For the past year, I have had the opportunity to serve on the Board of Directors for Democracy Cafe, an international nonprofit organization dedicated to facilitating “grassroots democracy” through conversations about current events, the U.S. Constitution, and philosophy.
The Declaration Project is in a Democracy Cafe initiative inspired by the U.S. Declaration of Independence, which states as a matter of moral principle:
We hold these truths to be self-evident, that all men are created equal, that they are endowed by their Creator with certain unalienable Rights, that among these are Life, Liberty and the pursuit of Happiness.
MyDeclaration gives everyone the opportunity to compose and post his or her own declaration, and for others to respond to it.
My declaration is entitled A Declaration of Liberty & Order. Here it is in its entirety:
The primary responsibility of a government is to provide for the common defense, maintain social order, promote liberty, provide for the equal treatment and protection under the law, and to ensure economic and social opportunity for its citizens. These rights extend to all citizens, regardless of race, ethnicity, religion, gender, sex, sexual orientation, or medical condition. Transparency and democratic accountability are the pillars that protect those fundamental rights, and every measure should be taken to strengthen those pillars.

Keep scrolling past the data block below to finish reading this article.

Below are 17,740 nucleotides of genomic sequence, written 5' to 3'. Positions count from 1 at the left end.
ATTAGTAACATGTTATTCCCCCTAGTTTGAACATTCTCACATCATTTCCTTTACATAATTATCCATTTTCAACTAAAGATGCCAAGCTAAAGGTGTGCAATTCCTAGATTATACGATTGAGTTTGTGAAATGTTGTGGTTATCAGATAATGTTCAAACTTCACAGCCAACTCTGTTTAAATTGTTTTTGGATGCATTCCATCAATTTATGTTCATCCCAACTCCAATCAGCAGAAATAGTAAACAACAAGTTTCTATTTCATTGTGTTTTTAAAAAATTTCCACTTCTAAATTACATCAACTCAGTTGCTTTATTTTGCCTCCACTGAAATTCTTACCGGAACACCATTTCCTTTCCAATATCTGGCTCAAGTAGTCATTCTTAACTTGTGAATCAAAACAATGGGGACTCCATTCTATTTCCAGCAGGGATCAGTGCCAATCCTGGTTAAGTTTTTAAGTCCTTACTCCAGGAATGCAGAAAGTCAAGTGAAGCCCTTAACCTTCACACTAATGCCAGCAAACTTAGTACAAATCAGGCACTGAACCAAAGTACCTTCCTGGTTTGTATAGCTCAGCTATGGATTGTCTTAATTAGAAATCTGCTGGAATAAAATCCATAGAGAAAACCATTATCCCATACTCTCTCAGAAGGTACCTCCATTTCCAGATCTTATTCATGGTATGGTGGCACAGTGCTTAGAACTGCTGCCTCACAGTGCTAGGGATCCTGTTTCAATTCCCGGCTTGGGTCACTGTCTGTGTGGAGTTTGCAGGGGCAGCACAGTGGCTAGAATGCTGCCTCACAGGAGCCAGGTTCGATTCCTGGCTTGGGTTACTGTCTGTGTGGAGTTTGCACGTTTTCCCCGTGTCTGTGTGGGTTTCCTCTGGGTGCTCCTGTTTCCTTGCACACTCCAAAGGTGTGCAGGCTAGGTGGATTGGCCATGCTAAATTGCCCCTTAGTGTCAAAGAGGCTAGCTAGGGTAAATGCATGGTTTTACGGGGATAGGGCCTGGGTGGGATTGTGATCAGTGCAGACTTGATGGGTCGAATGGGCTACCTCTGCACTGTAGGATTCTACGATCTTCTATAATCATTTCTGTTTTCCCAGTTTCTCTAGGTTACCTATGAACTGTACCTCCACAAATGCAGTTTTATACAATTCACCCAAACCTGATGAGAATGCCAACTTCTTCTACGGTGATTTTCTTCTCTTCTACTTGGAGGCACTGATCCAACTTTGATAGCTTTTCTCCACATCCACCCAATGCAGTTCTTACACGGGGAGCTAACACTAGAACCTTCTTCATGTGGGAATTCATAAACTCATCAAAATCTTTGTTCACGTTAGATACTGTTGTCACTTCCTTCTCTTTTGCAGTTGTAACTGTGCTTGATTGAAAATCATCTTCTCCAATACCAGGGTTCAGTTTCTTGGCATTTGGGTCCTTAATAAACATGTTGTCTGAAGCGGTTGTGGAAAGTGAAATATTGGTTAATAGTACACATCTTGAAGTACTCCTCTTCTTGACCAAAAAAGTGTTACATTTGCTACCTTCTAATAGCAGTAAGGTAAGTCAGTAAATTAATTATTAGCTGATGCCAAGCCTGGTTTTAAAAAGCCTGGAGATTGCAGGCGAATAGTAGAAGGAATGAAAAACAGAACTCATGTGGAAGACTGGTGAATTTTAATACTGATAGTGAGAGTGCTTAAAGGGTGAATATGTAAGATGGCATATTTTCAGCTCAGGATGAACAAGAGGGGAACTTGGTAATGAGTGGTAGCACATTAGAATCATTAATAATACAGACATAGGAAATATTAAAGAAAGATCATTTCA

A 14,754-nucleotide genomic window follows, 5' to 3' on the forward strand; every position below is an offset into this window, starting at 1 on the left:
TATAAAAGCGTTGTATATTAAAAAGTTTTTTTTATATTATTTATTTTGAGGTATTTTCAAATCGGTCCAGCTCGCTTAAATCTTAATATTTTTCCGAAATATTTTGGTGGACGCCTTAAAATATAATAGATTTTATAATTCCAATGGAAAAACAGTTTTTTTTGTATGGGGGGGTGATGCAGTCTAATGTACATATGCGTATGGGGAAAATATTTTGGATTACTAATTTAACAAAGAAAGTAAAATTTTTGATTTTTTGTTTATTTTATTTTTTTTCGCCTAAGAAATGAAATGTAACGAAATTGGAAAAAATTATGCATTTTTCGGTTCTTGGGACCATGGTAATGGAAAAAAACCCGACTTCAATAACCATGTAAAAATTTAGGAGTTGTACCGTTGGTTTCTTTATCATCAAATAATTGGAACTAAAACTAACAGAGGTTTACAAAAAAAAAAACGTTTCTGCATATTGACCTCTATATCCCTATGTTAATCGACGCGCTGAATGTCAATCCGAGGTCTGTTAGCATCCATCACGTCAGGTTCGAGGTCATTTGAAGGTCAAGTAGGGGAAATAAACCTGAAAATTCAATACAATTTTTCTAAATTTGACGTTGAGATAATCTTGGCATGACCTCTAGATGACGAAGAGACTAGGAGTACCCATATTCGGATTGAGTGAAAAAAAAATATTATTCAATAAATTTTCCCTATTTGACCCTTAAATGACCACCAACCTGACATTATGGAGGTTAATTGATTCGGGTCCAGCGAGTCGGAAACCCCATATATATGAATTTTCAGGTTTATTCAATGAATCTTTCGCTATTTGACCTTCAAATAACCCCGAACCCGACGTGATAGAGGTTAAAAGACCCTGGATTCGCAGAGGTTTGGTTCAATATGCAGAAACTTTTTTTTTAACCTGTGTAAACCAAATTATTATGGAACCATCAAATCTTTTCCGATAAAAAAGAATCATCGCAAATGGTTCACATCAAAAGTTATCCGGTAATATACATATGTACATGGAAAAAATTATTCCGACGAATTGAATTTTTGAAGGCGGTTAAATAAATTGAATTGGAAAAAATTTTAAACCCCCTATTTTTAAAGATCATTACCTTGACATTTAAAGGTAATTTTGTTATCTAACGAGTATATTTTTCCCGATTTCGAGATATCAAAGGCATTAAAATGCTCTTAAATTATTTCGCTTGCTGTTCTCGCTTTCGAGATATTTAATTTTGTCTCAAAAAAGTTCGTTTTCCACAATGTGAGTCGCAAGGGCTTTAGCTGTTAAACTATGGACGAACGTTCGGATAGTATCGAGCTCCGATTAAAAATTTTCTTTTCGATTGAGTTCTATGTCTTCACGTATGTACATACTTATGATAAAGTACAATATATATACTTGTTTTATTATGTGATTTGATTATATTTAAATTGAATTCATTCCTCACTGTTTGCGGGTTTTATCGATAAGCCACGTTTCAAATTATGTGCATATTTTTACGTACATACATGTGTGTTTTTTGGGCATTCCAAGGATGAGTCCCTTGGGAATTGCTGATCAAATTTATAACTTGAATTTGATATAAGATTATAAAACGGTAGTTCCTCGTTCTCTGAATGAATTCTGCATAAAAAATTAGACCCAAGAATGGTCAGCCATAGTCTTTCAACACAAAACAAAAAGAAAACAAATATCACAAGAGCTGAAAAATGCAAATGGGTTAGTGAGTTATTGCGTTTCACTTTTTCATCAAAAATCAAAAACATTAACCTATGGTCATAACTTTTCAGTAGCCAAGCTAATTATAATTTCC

The consolidation of decision-making power in the political and economic spheres will inevitably lead to tyranny by a ruling class that will become increasingly unaccountable. Institutions should be structured in such a way to disperse decision-making power to the extent feasible to maintain social order. The ultimate destiny of a culture will be dictated not by measures adopted by the government; but by evolving social norms that will ultimately influence the measures adopted by the government.
In matters of military and foreign affairs, decision-making power should be consolidated in such a manner to prevent cursory factionalism from usurping international order. This consolidated decision-making authority, however, must remain ultimately accountable to the citizens.